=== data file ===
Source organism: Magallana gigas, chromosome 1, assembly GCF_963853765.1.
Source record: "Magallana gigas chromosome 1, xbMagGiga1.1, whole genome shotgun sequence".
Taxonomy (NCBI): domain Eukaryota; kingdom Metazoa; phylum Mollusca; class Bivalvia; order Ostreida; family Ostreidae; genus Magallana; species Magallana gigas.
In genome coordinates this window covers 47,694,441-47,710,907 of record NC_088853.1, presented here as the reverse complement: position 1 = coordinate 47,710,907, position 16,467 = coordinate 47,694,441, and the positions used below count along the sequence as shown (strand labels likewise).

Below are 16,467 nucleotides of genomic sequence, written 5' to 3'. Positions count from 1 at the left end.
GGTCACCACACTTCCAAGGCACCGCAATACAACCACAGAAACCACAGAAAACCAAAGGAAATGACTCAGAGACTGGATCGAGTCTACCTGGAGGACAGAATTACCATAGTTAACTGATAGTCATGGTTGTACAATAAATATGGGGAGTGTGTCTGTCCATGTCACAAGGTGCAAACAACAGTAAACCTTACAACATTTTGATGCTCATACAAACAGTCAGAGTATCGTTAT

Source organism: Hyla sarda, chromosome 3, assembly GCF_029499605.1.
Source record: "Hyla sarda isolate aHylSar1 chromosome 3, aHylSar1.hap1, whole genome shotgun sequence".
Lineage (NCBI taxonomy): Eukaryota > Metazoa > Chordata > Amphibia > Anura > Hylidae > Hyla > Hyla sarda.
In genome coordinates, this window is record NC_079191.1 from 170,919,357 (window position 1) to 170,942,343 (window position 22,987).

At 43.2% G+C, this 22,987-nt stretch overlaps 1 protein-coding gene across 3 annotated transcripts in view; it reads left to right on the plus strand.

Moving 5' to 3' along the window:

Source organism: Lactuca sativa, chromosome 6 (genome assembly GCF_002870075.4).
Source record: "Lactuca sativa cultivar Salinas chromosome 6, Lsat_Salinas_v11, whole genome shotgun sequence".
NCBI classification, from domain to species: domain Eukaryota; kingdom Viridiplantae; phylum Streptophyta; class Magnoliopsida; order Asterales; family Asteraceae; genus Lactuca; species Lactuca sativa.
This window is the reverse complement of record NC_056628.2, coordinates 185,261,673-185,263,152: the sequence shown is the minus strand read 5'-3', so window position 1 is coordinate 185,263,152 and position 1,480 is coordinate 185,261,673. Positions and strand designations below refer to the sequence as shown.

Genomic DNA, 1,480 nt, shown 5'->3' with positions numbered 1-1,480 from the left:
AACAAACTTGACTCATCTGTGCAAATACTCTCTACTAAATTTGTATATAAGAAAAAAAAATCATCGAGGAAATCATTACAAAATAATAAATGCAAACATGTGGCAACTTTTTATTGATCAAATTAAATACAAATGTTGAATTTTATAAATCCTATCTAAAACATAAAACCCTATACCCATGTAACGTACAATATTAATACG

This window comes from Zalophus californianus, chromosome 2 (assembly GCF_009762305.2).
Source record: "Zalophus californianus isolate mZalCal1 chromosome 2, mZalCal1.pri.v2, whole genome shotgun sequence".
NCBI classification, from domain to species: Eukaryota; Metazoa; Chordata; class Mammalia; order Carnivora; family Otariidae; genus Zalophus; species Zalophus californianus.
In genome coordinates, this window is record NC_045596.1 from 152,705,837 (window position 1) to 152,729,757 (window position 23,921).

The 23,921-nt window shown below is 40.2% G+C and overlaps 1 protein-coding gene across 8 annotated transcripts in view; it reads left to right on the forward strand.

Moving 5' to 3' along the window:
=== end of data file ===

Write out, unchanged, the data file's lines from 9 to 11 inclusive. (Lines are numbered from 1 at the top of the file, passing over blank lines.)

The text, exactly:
Lineage (NCBI taxonomy): Eukaryota > Metazoa > Chordata > Amphibia > Anura > Hylidae > Hyla > Hyla sarda.
In genome coordinates, this window is record NC_079191.1 from 170,919,357 (window position 1) to 170,942,343 (window position 22,987).

At 43.2% G+C, this 22,987-nt stretch overlaps 1 protein-coding gene across 3 annotated transcripts in view; it reads left to right on the plus strand.